Vendor: Schwartz ?Communications
Outtake: An eyewear company generates more conversion rates and sales by drilling into customer data.?
Superfocus knew it had a product that thousands of middle-aged people could use. Superfocus glasses are designed to eliminate the need for multiple pairs of glasses for people with presbyopia, or far-sightedness. The glasses can be ?adjusted to any focal length using a ?lever on the nosepiece. ?
The company had done national ads on TV, in print and online. Yet, “we knew we wanted to try a vertical, viral approach by creating a community for a particular group,” explained Brian Packard, VP of marketing at the Van Nuys, Calif.-based company.?
Superfocus began to receive feedback from various customer segments — golfers, private pilots, computer ?programmers — saying that Superfocus glasses worked well for them. One group really caught the company’s ?attention: recreational target shooters.?
Sharpshooters must focus on multiple distances in order to be successful in their sport: close up, near the ?hammer of the gun; on the sight at the far end of the barrel; and on the target. Gun enthusiasts were writing in, ?saying “Your glasses have improved my shooting,” according to Packard.?
“The more we looked at the demographics around shooters, the more we began to think ‘This is a great place to start a test campaign,'” said Packard. “We knew that about half of target shooters had incomes over $75,000. Two-thirds of them were employed full time. We began to get a sense of the fact that this demographic was worthy of going after.”?
STRATEGY: Superfocus decided to capitalize on positive coverage in shooting magazines by sending readers to a targeted microsite for shooters, working with Schwartz Communications to develop the program. The site presents visitors with several calls to action, increasing the chances that one of the offers will appeal to a visitor. The Shooter’s Challenge offers a money-back guarantee that Superfocus glasses will improve shooting performance. ?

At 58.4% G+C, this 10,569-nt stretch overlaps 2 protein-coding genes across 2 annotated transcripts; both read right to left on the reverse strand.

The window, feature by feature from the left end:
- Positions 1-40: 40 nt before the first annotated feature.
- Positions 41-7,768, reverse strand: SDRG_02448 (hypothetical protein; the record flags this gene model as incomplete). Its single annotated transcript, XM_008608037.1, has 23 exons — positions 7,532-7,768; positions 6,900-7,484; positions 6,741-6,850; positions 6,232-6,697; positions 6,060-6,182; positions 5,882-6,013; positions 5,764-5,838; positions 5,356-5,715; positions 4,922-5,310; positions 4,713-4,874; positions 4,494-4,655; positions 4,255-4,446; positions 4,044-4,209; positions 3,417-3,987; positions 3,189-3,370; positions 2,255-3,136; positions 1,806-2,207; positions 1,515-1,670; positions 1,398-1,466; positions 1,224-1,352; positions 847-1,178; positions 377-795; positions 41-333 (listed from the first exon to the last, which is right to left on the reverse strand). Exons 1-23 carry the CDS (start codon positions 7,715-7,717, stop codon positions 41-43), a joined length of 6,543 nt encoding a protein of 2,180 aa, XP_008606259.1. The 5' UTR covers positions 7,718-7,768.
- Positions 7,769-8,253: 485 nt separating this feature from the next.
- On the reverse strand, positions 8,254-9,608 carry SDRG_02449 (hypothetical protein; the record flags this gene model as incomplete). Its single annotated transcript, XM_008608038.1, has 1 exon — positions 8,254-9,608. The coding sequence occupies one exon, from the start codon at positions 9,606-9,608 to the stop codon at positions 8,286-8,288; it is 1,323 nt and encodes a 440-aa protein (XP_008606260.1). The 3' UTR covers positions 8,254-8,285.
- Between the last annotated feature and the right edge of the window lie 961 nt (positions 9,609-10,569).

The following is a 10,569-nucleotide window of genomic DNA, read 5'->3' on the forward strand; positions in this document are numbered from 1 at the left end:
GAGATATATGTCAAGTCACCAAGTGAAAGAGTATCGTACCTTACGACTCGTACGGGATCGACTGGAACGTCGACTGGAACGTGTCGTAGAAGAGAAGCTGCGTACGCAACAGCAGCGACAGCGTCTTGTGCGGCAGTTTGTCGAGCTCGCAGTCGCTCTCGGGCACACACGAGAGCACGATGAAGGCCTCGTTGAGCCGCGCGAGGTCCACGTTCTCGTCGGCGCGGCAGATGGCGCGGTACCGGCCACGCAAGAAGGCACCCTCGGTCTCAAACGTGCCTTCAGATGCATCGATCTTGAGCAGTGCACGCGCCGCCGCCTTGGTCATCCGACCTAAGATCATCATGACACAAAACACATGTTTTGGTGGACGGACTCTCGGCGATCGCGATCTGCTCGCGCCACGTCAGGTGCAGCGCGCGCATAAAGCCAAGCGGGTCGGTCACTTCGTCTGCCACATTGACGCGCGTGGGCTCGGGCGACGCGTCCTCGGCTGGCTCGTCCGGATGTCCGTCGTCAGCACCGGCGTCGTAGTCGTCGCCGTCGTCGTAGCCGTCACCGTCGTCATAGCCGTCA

On the site, visitors can sign up for Chip’s Tips, advice on target shooting from an award-winning competitive shooter. They can also access Sam’s Site to see videos on how a veteran shooter won a national competition despite his presbyopia. ?
Other community building aspects of the site provide a blog and place to upload shooting videos. The company gave out Flip video cameras to people attending competitive shooting events to spur more videos. Each action on the site requires the user to provide contact information. ?
Superfocus set goals for the campaign’s conversion rate. Those included the ratio of prospects to total site visitors, the ratio of total sales to prospects and the total investment cost per sale. The company compared that last metric to the advertising cost per unit of its other programs. ?
RESULTS: “The conversion rates that we’re seeing with this microsite are better than the other activities we’ve been running among the general audience,” said Packard. As of March 1, a total of 16,014 visitors had visited the microsite, and 571 (3.56%) became registered leads. Of those leads, 37 (6.47%) completed a purchase. “Picking the right vertical” was essential to the campaign’s success, added Packard.?
Both Packard and Nigel Smith, EVP in the Waltham, Mass., office at Schwartz Communications,* said content that centered around the community’s needs was crucial.?
“We don’t send them ‘buy, buy, buy’ type of e-mails,” noted Smith. “We say, ‘There’s new information from Sam up there.’ And we’re finding about 43% of the people who receive these e-mails actually come ?back to the site.”?
Also critical to the growth of the campaign was interaction on the blogs. “There’s no doubt that getting the link to the microsite on other people’s blogs dramatically influences the left-hand side of Google’s search results,” ?Smith noted. ?
Superfocus has been adding to the program bit by bit. The company now has a Twitter feed dedicated to shooters, and it recently added a Facebook page to the mix.?
“We hope this will become the model for going after other verticals,” Packard said. “Learning what the community taught us — that was an important lesson. Sometimes you have to allow the community to guide you, rather than thinking you’ve got all ?the answers.”
*CORRECTION: An earlier version of this article incorrectly stated that Nigel Smith was EVP and managing director in the London office of Schwartz Communications. That is incorrect. He is the EVP of the Waltham, Mass., office.